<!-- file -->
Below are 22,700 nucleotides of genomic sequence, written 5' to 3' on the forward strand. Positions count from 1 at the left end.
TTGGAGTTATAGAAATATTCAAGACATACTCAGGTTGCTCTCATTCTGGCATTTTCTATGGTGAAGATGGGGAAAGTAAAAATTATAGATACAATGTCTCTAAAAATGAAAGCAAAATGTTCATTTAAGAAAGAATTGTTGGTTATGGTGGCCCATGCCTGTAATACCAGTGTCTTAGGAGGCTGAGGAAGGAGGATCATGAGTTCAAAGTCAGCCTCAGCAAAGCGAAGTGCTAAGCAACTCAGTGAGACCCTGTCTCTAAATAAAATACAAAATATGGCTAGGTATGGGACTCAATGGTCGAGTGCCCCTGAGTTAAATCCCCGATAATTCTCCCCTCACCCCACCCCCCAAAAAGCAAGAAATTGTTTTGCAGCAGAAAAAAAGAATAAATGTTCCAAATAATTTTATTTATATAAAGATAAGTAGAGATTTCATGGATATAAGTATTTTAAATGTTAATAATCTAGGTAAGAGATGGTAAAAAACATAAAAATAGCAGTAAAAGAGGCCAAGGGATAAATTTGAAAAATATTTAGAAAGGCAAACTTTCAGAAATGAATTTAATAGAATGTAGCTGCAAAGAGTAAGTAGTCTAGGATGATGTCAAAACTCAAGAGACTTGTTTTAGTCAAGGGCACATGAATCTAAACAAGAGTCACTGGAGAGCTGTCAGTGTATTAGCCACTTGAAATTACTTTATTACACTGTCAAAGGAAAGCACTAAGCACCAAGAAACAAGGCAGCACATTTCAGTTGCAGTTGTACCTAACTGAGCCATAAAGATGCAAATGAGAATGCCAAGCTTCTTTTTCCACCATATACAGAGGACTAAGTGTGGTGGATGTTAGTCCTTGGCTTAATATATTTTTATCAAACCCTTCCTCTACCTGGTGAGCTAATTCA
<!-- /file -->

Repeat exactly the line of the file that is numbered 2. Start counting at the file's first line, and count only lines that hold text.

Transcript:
TTGGAGTTATAGAAATATTCAAGACATACTCAGGTTGCTCTCATTCTGGCATTTTCTATGGTGAAGATGGGGAAAGTAAAAATTATAGATACAATGTCTCTAAAAATGAAAGCAAAATGTTCATTTAAGAAAGAATTGTTGGTTATGGTGGCCCATGCCTGTAATACCAGTGTCTTAGGAGGCTGAGGAAGGAGGATCATGAGTTCAAAGTCAGCCTCAGCAAAGCGAAGTGCTAAGCAACTCAGTGAGACCCTGTCTCTAAATAAAATACAAAATATGGCTAGGTATGGGACTCAATGGTCGAGTGCCCCTGAGTTAAATCCCCGATAATTCTCCCCTCACCCCACCCCCCAAAAAGCAAGAAATTGTTTTGCAGCAGAAAAAAAGAATAAATGTTCCAAATAATTTTATTTATATAAAGATAAGTAGAGATTTCATGGATATAAGTATTTTAAATGTTAATAATCTAGGTAAGAGATGGTAAAAAACATAAAAATAGCAGTAAAAGAGGCCAAGGGATAAATTTGAAAAATATTTAGAAAGGCAAACTTTCAGAAATGAATTTAATAGAATGTAGCTGCAAAGAGTAAGTAGTCTAGGATGATGTCAAAACTCAAGAGACTTGTTTTAGTCAAGGGCACATGAATCTAAACAAGAGTCACTGGAGAGCTGTCAGTGTATTAGCCACTTGAAATTACTTTATTACACTGTCAAAGGAAAGCACTAAGCACCAAGAAACAAGGCAGCACATTTCAGTTGCAGTTGTACCTAACTGAGCCATAAAGATGCAAATGAGAATGCCAAGCTTCTTTTTCCACCATATACAGAGGACTAAGTGTGGTGGATGTTAGTCCTTGGCTTAATATATTTTTATCAAACCCTTCCTCTACCTGGTGAGCTAATTCA